Here’s what we know right now about the health-care plan Senate Republicans are working on: They want to pass it next week.
That’s just about it, and all we can say for sure. While there have been some leaks and rumors about what might be in it, that’s all they are. There haven’t been any hearings or legislative text for anyone to analyze. It’s been a backroom process that, whether there’s any cigar smoke or not, has been more secretive, according to the Senate’s historian emeritus, than any other in the past 100 years.
If you think this is a good way to restructure 18 percent of the American economy, well, then you must be Senate Majority Leader Mitch McConnell and the exclusive group of Republicans he’s letting in on the project — because it’s hard to see how anyone else could. There’s been no input from anyone who has anything to do with any part of the health-care system. Why, it’s almost as if Republicans weren’t acting in good faith when they complained that Obamacare, which actually did go through months of hearings and amendments, had, as the Senate’s now-No. 2 Republican John Cornyn put it at the time, happened “behind closed doors with secret [health-care] negotiations.”
Despite this lack of transparency, there are still a few things we can guess about. Whatever else it does, it seems like a good bet that the Senate GOP’s bill will have the same basic structure as the House GOP’s: a trillion-dollar tax cut for wealthy investors that’s paid for by slashing Medicaid for the poor and Obamacare subsidies for the middle class. Indeed, Cornyn has gone so far as to say that the two could be as much as 70 to 80 percent the same. And that, as Mother Jones’s Kevin Drum points out, is all we really need to know.
Now, that’s not to say that any differences between the two wouldn’t matter. They might. One that would is if the Senate bill really does cut Medicaid the way it’s been reported. Like the House bill, you see, it would reportedly turn Medicaid from an open-ended program that grows as needed to one that’s capped on a per capita basis and only grows according to inflation. Unlike the House bill, though, it would, starting in 2025, pick a much, much lower rate of inflation for Medicaid to grow by, eventually cutting the program by far more than even the 25 percent the House would.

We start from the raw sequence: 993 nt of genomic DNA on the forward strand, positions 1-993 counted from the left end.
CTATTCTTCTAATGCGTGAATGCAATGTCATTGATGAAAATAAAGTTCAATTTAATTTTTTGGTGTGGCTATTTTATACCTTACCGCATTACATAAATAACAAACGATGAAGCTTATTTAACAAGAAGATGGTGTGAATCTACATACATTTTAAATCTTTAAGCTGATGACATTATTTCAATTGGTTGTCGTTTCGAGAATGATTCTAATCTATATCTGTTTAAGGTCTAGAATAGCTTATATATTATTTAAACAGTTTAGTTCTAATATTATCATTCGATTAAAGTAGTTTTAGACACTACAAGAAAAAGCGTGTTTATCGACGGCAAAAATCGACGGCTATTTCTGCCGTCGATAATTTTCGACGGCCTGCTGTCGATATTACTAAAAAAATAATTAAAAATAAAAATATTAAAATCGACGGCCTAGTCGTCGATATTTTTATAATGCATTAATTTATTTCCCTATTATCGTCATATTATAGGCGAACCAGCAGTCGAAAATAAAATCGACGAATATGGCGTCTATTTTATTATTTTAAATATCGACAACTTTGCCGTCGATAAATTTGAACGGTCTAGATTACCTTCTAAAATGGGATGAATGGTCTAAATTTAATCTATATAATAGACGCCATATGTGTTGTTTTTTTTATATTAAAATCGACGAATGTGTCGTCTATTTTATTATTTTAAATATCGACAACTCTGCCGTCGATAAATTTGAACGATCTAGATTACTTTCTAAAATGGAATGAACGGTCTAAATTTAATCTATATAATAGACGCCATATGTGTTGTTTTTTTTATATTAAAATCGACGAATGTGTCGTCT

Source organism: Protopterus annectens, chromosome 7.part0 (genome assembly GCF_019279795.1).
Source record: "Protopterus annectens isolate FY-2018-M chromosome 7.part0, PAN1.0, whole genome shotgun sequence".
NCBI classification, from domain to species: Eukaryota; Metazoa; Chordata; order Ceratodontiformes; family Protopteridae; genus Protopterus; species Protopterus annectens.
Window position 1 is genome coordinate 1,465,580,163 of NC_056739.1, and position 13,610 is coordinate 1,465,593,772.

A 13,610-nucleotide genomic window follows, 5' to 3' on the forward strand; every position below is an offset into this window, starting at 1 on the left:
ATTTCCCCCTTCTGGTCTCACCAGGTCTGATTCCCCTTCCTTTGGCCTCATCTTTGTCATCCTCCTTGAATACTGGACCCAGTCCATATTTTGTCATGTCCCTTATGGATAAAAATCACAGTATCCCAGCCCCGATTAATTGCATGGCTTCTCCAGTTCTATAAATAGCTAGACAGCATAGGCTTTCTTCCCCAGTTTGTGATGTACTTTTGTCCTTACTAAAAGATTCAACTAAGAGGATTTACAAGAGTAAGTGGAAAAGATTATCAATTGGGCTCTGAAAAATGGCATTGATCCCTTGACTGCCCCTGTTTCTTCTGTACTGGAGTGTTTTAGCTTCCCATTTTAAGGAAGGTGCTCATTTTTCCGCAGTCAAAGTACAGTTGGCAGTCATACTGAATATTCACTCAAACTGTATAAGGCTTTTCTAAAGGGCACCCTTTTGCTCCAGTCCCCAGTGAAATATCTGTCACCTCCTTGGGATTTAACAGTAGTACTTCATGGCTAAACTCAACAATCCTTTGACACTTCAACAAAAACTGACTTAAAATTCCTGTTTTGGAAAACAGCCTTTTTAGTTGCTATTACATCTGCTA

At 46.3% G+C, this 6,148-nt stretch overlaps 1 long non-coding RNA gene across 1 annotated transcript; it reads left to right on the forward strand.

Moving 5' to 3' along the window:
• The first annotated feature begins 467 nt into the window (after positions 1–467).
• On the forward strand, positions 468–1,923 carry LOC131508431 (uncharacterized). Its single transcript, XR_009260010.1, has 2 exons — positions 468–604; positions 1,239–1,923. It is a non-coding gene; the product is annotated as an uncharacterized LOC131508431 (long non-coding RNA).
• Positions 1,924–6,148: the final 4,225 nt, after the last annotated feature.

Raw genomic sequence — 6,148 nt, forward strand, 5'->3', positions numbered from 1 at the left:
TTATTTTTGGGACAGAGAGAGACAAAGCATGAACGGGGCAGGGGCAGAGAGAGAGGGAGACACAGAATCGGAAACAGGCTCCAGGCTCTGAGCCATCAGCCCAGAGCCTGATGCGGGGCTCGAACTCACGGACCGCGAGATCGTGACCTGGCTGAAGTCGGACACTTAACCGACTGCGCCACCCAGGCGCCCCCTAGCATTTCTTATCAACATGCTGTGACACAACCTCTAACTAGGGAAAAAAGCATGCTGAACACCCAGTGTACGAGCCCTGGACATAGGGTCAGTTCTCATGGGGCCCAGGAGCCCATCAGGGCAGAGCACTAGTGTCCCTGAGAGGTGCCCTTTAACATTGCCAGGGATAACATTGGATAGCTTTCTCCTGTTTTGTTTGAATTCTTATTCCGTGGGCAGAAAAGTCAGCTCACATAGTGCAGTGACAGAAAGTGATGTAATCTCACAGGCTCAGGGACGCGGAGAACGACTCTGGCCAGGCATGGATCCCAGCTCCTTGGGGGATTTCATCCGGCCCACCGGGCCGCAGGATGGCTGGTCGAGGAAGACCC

The question, then, is how much money Republicans want to put in — or, more to the point, take out — of the health-care system? And the answer is it depends on how big a tax cut they want. That’s because they are required by rule to cut more in spending than they cut in taxes as a result of the way they’re trying to pass their plan with just 51 votes in the Senate. So as long as the GOP’s top priority is getting rid of the taxes on the rich that paid for Obamacare — and it is — then they’re going to end up having to get rid of an equal amount of health-care spending for everybody else. They can claim that cutting $1 trillion isn’t really cutting anything, since, as Health and Human Services Secretary Tom Price put it, states would have “greater flexibility” to find efficiencies; they can attack the nonpartisan Congressional Budget Office for saying that spending $1 trillion less on health insurance means a lot fewer people will have health insurance; they can even say it isn’t a big deal if these $1 trillion of cuts mean fewer people are covered because they’re just exercising their new freedom to go uninsured.
But they know that these aren’t convincing arguments. You can tell by the fact that they’re trying to avoid having to make them by keeping their bill hidden from view until the last possible moment.
After all, you don’t have to know a lot about policy to know that cutting health care by $1 trillion means a lot more people won’t have it. Even President Trump seems to have noticed that. He went from defending the plan with some of his trademark stream-of-consciousness braggadocio — it’s “getting better and better and better, and it’s gotten really good, and a lot of people are liking it a lot,” he told reporters in April — to now deciding that it was actually “mean” all along.
You just can’t cut taxes the way Republicans want and have “insurance for everybody” like Trump promised. Heck, you can’t even have cheaper insurance. On an apples-to-apples basis, the House Republican plan, at least, would probably increase premiums and deductibles, according to the center-left Brookings Institution and the nonpartisan Kaiser Family Foundation. To the extent that people would pay less, it would only be because they were getting less and people who needed more had been priced out of the market. None of this is going to change in the Senate version unless the GOP changes its commitment to cutting taxes for the rich.
So I guess that makes it two things we know about the Senate GOP’s health care plan: they want to pass it next week, and it will be something Trump thinks is mean.